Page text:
Security deposits are a common point of contention between landlords and tenants, even if the tenant leaves the property on good terms. Oftentimes this disagreement is the result of a breakdown in communication between landlord and tenant. Today, we want to share some tips from the landlord’s point of view as to how you can avoid a disagreement over your security deposit, what to do if your tenant threatens to sue you for the security deposit, and what legal actions you can take if you feel the tenant is in the wrong.
Security Deposits In Illinois
Although it varies slightly depending on how many units you manage and what is stipulated in your tenant agreement, Illinois requires a landlord to return a tenant’s security deposit within 30 to 45 days of them vacating the property. Failing to meet this deadline will not help you in the eyes of the court, but even if you return the deposit before this deadline, a tenant may feel that they were shortchanged. That’s why you should consider these tips to avoid a misunderstanding:
1. A Thorough Move Out Letter – A thorough move out letter will not only give the tenant a clear idea of your expectations during the move out process, but it can also be shown in any suit to show that you listed any and all possible areas for deductions. You can also explain when the tenant can expect the check and how to get in contact with you if they need to leave a forwarding address so the returned deposit can reach them without complication.
2. Landlord-Tenant Checklist – When inspecting a recently vacated unit to determine what needs to be fixed and what will be taken out of the security deposit, always do so with the assistance of a landlord-tenant checklist. This will have an itemized list of everything in the unit and you can clearly track what needs to be fixed and the costs associated with each. Make a copy or send the carbon copy to the tenant when returning a portion of their security deposit.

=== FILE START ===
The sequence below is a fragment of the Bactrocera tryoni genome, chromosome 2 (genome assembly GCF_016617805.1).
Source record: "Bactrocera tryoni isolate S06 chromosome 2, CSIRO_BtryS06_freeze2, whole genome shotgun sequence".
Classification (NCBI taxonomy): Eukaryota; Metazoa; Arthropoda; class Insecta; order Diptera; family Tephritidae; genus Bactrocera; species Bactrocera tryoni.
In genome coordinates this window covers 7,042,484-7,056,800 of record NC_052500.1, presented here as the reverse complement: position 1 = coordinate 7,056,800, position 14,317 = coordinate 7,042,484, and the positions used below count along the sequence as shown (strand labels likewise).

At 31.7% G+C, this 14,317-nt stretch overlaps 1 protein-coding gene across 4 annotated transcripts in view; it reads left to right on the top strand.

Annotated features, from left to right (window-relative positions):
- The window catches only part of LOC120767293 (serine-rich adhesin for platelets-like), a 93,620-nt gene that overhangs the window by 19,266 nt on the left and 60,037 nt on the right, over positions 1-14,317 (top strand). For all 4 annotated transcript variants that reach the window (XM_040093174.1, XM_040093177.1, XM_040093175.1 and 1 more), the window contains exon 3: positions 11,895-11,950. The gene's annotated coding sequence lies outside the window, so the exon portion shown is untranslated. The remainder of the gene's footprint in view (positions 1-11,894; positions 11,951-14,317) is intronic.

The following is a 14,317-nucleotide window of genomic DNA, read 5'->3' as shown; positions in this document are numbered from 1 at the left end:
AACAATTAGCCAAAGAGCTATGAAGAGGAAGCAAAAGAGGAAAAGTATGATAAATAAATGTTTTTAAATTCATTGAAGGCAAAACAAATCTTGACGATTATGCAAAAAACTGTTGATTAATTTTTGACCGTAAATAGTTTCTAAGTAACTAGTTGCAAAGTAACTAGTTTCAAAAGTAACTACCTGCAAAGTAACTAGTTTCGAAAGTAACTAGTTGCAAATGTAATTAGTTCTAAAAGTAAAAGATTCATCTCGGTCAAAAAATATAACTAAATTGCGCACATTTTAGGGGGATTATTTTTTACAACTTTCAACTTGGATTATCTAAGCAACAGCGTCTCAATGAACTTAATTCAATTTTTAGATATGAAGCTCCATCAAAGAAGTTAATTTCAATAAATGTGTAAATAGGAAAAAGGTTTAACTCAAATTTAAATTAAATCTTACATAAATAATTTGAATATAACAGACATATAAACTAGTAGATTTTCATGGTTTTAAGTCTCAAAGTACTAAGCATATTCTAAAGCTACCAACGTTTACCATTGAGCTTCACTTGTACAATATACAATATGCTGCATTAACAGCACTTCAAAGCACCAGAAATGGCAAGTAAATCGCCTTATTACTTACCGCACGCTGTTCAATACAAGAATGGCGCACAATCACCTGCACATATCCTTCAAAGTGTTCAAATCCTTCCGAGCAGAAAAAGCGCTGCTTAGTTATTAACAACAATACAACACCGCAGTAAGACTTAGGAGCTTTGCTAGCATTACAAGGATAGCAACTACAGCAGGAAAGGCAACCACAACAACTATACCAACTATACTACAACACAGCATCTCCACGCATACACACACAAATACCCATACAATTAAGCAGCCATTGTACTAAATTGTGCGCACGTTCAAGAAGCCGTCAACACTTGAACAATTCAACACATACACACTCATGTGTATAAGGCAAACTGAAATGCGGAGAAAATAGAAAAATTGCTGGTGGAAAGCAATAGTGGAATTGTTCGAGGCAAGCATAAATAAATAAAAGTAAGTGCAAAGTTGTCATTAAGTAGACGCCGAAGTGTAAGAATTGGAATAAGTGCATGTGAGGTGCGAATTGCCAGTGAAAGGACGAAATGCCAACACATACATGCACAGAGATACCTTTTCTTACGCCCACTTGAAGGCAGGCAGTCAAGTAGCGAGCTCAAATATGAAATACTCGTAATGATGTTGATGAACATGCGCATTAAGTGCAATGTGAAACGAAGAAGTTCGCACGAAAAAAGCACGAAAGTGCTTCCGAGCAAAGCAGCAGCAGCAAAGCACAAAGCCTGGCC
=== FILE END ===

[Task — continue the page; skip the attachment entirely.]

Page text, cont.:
3. Videotape Your Inspection – It’s also a good idea to record your inspection on video or with photographs. There’s a good chance your tenant did the same, and they probably won’t focus on any areas that may need fixing. At a minimum, they can help showcase that you performed a thorough inspection should you be taken to court.
4. Itemize All Potential Deductions – Aside from what was listed in the Landlord-Tenant Checklist, there are also some other things that can affect the security deposit. A landlord can deduct from the deposit for any unpaid rend, unpaid utilities, or for returning the unit to its original format if the tenant made any changes of their own.
If You’re Sued
If you’ve followed the above tips, odds are you’ll be able to settle any disagreement before you go to court, but if a tenant still decides to sue you, they can seek damages in small claims court for up to $10,000. It’s generally in your best option to avoid going to court, so if there was a mistake on your part, try to rectify the error or see if the tenant will be willing to meet with a 3rd party arbitrator to settle the dispute. However, if you can’t reach an agreement or you know you’re in the right, consider hiring a tenant dispute lawyer.
Similarly, if the security deposit does not cover the amount owed to you, you can seek damages on your end. You should begin by writing to your former tenant explaining why you are seeking additional payment, proof of the damage you believe occurred, and stating your intentions to sue by a certain date if they do not hold up their end of the lease agreement. If the tenant does not make arrangements prior to that deadline, you should consider pursuing legal action, either on your own or with the assistance of an attorney.